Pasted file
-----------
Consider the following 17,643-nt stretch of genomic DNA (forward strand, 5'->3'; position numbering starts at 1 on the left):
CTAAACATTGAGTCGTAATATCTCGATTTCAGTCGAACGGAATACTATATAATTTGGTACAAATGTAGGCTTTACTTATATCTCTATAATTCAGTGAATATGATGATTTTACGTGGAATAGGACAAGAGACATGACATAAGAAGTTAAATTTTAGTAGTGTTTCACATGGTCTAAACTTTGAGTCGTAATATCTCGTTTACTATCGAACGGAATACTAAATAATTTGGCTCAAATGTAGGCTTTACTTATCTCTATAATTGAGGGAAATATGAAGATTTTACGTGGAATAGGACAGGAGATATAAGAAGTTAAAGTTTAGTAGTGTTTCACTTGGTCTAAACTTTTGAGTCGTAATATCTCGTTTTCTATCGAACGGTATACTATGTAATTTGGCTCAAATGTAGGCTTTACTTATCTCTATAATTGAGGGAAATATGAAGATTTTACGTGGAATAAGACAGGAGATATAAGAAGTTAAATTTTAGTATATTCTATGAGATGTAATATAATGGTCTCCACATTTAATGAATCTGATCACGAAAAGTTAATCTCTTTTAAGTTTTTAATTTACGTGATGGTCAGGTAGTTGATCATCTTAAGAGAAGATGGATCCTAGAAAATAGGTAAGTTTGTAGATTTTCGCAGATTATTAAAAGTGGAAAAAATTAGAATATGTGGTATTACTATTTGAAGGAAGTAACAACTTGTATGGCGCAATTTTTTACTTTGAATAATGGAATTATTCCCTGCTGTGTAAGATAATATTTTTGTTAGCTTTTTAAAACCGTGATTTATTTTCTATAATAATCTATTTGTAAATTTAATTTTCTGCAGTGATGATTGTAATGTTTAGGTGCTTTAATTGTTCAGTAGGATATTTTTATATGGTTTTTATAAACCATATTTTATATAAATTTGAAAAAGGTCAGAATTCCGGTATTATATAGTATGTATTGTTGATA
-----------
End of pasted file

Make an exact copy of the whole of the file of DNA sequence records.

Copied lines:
Consider the following 17,643-nt stretch of genomic DNA (forward strand, 5'->3'; position numbering starts at 1 on the left):
CTAAACATTGAGTCGTAATATCTCGATTTCAGTCGAACGGAATACTATATAATTTGGTACAAATGTAGGCTTTACTTATATCTCTATAATTCAGTGAATATGATGATTTTACGTGGAATAGGACAAGAGACATGACATAAGAAGTTAAATTTTAGTAGTGTTTCACATGGTCTAAACTTTGAGTCGTAATATCTCGTTTACTATCGAACGGAATACTAAATAATTTGGCTCAAATGTAGGCTTTACTTATCTCTATAATTGAGGGAAATATGAAGATTTTACGTGGAATAGGACAGGAGATATAAGAAGTTAAAGTTTAGTAGTGTTTCACTTGGTCTAAACTTTTGAGTCGTAATATCTCGTTTTCTATCGAACGGTATACTATGTAATTTGGCTCAAATGTAGGCTTTACTTATCTCTATAATTGAGGGAAATATGAAGATTTTACGTGGAATAAGACAGGAGATATAAGAAGTTAAATTTTAGTATATTCTATGAGATGTAATATAATGGTCTCCACATTTAATGAATCTGATCACGAAAAGTTAATCTCTTTTAAGTTTTTAATTTACGTGATGGTCAGGTAGTTGATCATCTTAAGAGAAGATGGATCCTAGAAAATAGGTAAGTTTGTAGATTTTCGCAGATTATTAAAAGTGGAAAAAATTAGAATATGTGGTATTACTATTTGAAGGAAGTAACAACTTGTATGGCGCAATTTTTTACTTTGAATAATGGAATTATTCCCTGCTGTGTAAGATAATATTTTTGTTAGCTTTTTAAAACCGTGATTTATTTTCTATAATAATCTATTTGTAAATTTAATTTTCTGCAGTGATGATTGTAATGTTTAGGTGCTTTAATTGTTCAGTAGGATATTTTTATATGGTTTTTATAAACCATATTTTATATAAATTTGAAAAAGGTCAGAATTCCGGTATTATATAGTATGTATTGTTGATA